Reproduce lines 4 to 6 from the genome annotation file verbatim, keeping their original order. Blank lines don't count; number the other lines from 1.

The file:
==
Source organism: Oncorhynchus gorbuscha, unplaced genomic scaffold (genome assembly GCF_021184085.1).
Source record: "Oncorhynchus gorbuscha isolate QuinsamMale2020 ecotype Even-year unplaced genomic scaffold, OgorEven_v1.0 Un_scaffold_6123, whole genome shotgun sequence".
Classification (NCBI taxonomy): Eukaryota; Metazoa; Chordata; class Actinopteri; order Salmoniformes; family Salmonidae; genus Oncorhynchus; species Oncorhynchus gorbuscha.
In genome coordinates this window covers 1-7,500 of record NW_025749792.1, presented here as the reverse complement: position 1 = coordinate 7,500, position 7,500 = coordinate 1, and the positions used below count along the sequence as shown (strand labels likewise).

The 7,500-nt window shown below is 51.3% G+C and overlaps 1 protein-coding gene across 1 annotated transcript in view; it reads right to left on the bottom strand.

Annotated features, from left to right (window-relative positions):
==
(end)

In genome coordinates this window covers 1-7,500 of record NW_025749792.1, presented here as the reverse complement: position 1 = coordinate 7,500, position 7,500 = coordinate 1, and the positions used below count along the sequence as shown (strand labels likewise).

The 7,500-nt window shown below is 51.3% G+C and overlaps 1 protein-coding gene across 1 annotated transcript in view; it reads right to left on the bottom strand.

Annotated features, from left to right (window-relative positions):